As the article of impeachment had accused Trump of making "false claims" of voter fraud, one had hoped the issue might be raised during the Senate impeachment trial. That hope came close to reality after the Senate voted to call witnesses. However, once Democrats learned Trump's defense counsel intended to call Speaker Nancy Pelosi as a witness, Democrats reversed their decision so she would not be put on the hot seat about security related matters for which she was responsible. Thus, no witnesses were called, leaving the fraud issue unresolved.
The disinterest in an investigation leaves American voters wondering whether Trump Derangement Syndrome (TDS) has so affected Congress that it has opted to take an ostrich-like approach to the voter fraud issue, burying its collective head in the sand.
While numerous lawsuits raising this issue have been dismissed on procedural grounds, others have been working their way up the judicial ladder. On Feb. 19, the Supreme Court of the United States (SCOTUS) will hold a conference to consider whether to accept some of these cases. They include lawsuits filed by attorneys Lin Wood and Sidney Powell as well as others. The lawsuits allege that unlawful conduct occurred in several battleground states, such as state election officials instituting mail-in voting changes in violation of the U.S. Constitution requiring this only be done by state legislatures, failing to enforce mail-in ballot security measures, denying Republican poll watchers meaningful access, etc. Hopefully, one or more of these cases, if accepted by SCOTUS, will necessitate review of voter fraud evidence.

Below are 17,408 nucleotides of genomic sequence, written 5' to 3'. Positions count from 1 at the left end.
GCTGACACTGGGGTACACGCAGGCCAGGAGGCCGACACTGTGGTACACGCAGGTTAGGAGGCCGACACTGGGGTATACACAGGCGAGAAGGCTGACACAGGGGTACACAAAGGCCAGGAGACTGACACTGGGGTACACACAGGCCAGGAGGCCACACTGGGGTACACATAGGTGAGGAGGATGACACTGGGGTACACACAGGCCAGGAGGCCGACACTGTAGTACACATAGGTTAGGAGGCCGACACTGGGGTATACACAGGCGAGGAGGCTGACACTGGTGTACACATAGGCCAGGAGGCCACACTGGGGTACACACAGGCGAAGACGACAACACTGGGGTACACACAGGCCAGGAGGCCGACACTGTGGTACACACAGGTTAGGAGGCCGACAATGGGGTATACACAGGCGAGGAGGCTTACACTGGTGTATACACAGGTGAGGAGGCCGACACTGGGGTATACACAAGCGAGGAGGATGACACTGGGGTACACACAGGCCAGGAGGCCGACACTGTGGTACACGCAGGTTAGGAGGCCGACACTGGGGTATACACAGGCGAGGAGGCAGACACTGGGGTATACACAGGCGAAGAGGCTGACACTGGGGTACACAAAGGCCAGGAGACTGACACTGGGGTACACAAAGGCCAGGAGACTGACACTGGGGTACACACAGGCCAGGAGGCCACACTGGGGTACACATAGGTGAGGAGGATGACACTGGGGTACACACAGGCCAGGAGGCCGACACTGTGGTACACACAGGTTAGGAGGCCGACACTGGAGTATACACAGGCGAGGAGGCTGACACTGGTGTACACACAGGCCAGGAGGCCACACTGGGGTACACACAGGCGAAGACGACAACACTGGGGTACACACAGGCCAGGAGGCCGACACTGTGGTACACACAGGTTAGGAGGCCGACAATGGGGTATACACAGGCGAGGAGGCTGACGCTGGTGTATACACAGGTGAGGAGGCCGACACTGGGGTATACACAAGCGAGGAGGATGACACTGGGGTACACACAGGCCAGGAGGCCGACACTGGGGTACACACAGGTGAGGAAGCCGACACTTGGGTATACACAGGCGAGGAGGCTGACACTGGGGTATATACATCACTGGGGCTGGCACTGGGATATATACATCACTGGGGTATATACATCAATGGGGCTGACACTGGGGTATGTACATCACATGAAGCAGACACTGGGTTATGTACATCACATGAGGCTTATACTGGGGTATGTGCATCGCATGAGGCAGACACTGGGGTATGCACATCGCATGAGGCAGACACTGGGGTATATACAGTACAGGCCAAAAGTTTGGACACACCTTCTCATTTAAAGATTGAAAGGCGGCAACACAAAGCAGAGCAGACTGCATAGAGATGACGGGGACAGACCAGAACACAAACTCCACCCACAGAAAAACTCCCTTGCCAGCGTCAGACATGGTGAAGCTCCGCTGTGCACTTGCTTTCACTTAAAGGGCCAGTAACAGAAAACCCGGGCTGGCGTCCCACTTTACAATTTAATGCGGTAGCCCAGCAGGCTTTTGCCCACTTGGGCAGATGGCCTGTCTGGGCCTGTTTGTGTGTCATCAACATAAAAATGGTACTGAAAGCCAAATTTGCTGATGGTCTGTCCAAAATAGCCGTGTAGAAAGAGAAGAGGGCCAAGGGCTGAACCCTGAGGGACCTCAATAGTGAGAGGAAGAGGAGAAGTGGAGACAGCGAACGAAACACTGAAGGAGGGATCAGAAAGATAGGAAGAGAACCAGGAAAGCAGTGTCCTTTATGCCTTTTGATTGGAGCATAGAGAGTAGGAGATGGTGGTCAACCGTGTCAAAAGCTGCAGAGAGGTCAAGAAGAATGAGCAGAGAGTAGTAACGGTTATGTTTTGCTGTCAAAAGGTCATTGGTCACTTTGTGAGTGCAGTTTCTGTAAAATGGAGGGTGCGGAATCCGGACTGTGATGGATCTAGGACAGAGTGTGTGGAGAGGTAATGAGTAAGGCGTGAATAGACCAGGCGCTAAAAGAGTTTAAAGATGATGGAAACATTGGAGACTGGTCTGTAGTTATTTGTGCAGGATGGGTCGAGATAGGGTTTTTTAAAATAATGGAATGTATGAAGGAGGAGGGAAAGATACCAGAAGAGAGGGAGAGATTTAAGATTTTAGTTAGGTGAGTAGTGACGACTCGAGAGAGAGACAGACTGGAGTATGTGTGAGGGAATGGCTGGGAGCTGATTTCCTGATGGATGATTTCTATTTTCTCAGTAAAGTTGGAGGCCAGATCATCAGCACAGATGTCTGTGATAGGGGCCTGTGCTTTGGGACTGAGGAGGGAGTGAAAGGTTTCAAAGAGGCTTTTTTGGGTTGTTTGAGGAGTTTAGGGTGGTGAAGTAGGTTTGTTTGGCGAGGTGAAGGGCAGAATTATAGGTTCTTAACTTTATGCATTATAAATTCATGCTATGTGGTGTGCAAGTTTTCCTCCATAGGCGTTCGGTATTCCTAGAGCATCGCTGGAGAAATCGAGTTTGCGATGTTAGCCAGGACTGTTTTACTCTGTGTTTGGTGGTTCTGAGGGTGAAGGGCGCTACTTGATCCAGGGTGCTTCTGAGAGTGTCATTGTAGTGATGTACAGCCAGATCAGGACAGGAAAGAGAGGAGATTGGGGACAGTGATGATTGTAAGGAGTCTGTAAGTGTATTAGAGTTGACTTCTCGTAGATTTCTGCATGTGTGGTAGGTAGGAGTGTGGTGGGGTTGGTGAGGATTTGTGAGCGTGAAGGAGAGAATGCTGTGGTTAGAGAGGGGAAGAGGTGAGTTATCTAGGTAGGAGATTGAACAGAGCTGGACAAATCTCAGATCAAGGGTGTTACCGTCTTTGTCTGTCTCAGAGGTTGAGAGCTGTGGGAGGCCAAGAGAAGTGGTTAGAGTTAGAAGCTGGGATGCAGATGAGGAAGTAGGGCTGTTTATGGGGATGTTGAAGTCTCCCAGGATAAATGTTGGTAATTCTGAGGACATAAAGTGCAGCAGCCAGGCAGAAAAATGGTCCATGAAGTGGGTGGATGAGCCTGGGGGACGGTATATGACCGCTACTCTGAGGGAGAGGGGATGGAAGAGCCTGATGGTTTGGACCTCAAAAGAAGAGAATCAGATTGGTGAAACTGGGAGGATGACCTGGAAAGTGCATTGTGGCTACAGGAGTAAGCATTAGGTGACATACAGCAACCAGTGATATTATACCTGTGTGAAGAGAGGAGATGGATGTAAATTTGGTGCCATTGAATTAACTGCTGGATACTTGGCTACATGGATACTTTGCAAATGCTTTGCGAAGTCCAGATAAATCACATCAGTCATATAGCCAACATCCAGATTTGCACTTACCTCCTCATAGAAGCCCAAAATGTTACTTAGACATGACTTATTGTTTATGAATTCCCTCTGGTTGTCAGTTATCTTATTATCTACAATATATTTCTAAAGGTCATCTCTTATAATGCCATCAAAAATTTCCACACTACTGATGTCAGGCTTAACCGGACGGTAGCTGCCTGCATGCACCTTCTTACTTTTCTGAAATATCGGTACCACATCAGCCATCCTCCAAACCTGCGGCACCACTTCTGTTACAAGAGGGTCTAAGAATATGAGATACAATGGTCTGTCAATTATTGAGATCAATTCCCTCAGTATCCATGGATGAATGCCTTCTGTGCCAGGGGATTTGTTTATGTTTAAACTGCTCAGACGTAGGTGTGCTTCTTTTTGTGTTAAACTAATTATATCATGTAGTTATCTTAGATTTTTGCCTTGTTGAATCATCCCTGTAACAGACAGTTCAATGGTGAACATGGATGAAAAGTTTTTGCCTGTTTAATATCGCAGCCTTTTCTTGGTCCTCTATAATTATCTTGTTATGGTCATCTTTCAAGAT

For those who thought losing the second impeachment effort would at long last leave Democrats to focus on the business of running the country, Senate Majority Leader Chuck Schumer dispelled the thought. He intends to use the 14th Amendment in an effort to ban the former president from holding public office again. This, obviously, reveals the real intention of the two failed efforts Democrats launched to impeach and convict Trump. Meanwhile, Pelosi, seriously overdosed on TDS, keeps chiseling away at Trump's legacy, announcing plans now to have an outside and independent commission, modeled after the 9/11 commission, investigate the Capitol attack.